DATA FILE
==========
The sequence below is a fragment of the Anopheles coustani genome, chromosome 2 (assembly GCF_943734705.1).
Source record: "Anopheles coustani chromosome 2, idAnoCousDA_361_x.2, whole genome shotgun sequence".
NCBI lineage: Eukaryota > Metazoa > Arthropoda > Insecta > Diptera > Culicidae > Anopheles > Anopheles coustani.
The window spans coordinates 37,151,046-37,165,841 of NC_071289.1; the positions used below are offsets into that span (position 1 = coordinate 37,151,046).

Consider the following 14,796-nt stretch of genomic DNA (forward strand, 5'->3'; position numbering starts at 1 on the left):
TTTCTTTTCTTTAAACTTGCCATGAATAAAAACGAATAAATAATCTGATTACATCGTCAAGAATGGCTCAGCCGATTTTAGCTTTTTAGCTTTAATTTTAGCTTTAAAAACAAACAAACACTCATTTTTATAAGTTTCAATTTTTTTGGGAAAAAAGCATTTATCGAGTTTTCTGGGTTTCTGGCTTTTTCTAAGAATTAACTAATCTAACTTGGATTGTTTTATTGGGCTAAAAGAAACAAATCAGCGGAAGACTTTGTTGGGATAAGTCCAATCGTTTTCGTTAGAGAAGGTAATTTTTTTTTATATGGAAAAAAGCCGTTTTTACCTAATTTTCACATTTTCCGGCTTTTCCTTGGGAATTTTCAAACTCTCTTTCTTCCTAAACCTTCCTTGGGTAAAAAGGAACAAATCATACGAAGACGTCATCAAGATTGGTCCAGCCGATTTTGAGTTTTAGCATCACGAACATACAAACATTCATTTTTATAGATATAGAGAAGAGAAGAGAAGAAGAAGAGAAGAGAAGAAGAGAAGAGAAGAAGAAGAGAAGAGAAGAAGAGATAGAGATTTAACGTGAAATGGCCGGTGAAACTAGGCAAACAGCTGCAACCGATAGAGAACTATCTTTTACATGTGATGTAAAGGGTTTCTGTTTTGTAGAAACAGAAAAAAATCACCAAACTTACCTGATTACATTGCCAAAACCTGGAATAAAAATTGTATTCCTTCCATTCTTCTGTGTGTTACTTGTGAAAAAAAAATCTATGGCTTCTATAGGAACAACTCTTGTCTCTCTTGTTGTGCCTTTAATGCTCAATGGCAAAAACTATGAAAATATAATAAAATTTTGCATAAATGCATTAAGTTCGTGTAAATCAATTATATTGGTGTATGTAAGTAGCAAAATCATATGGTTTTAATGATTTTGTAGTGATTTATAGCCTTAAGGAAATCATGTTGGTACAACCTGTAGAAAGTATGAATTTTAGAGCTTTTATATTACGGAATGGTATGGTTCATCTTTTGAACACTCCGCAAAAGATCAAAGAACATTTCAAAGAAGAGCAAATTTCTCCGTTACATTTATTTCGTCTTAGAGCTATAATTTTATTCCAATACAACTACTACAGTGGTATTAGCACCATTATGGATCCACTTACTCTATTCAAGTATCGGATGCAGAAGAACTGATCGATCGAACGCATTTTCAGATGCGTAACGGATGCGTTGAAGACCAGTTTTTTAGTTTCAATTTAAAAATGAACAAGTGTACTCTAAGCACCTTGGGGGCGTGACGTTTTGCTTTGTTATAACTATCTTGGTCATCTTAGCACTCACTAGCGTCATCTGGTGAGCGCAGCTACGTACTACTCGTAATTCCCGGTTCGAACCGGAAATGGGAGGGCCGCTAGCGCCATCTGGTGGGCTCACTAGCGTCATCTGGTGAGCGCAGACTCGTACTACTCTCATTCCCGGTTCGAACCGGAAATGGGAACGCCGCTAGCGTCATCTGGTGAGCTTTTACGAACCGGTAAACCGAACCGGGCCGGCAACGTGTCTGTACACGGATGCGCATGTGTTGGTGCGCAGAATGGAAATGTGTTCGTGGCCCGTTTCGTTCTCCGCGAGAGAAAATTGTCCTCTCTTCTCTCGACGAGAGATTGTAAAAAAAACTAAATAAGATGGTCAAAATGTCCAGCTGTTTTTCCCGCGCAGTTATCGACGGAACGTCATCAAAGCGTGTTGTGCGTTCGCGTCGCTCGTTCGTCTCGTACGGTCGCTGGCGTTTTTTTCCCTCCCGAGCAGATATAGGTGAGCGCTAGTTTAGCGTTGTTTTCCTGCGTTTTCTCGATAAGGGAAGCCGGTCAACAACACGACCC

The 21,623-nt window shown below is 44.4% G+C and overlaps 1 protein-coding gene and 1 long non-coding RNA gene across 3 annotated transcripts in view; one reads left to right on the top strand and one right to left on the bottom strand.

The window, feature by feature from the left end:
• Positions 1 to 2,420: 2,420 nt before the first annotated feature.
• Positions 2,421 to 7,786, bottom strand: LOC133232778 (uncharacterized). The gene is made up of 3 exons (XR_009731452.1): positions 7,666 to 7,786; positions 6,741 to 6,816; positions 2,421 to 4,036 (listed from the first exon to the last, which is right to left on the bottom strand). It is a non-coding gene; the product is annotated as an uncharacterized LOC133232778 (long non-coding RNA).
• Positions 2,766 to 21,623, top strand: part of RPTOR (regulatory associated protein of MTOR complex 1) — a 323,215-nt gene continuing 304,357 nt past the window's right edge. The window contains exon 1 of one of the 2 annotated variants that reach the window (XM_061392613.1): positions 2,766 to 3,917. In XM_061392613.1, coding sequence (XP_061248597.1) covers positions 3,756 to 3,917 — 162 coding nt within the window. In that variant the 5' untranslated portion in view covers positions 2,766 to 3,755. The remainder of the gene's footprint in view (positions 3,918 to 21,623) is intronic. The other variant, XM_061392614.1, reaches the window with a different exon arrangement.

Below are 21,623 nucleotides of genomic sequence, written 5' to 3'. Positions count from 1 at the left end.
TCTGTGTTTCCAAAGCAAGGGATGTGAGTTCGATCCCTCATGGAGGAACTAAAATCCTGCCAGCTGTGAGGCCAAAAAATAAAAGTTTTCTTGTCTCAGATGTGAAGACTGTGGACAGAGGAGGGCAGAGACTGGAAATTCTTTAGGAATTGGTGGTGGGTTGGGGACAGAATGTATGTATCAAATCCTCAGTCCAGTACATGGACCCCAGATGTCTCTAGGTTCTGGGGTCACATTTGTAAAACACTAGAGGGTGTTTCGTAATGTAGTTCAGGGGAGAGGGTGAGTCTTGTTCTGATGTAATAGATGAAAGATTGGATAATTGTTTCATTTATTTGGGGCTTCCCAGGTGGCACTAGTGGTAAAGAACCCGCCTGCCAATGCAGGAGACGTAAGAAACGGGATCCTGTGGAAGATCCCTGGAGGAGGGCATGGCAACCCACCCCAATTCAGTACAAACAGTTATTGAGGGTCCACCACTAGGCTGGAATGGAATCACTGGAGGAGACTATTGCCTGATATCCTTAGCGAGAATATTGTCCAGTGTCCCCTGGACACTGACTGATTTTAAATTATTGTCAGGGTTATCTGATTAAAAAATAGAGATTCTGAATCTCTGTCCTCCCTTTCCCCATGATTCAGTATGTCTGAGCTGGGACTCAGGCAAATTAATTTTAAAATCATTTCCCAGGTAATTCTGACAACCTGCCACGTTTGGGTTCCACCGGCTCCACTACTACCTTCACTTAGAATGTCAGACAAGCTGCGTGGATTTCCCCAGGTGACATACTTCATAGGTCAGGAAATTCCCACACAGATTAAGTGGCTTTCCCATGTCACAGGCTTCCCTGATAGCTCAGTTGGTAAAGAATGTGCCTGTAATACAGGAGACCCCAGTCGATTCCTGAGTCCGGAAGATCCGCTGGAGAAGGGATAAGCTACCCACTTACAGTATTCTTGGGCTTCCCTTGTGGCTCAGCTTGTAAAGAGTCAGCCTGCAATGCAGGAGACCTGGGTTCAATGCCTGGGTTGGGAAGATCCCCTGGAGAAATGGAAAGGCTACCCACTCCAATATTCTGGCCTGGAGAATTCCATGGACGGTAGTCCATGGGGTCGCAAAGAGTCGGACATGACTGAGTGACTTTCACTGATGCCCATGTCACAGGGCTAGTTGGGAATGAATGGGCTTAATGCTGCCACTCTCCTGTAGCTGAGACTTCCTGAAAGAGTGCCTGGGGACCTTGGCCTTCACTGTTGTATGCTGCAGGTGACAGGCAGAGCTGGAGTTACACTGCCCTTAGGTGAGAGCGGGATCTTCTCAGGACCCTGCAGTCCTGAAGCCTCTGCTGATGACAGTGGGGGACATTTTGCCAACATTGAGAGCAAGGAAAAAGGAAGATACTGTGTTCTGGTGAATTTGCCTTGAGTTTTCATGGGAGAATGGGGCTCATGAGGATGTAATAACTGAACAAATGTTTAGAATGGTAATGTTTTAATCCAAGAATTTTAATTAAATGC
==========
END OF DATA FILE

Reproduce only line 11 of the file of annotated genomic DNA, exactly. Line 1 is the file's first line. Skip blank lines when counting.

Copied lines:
• Positions 2,766 to 21,623, top strand: part of RPTOR (regulatory associated protein of MTOR complex 1) — a 323,215-nt gene continuing 304,357 nt past the window's right edge. The window contains exon 1 of one of the 2 annotated variants that reach the window (XM_061392613.1): positions 2,766 to 3,917. In XM_061392613.1, coding sequence (XP_061248597.1) covers positions 3,756 to 3,917 — 162 coding nt within the window. In that variant the 5' untranslated portion in view covers positions 2,766 to 3,755. The remainder of the gene's footprint in view (positions 3,918 to 21,623) is intronic. The other variant, XM_061392614.1, reaches the window with a different exon arrangement.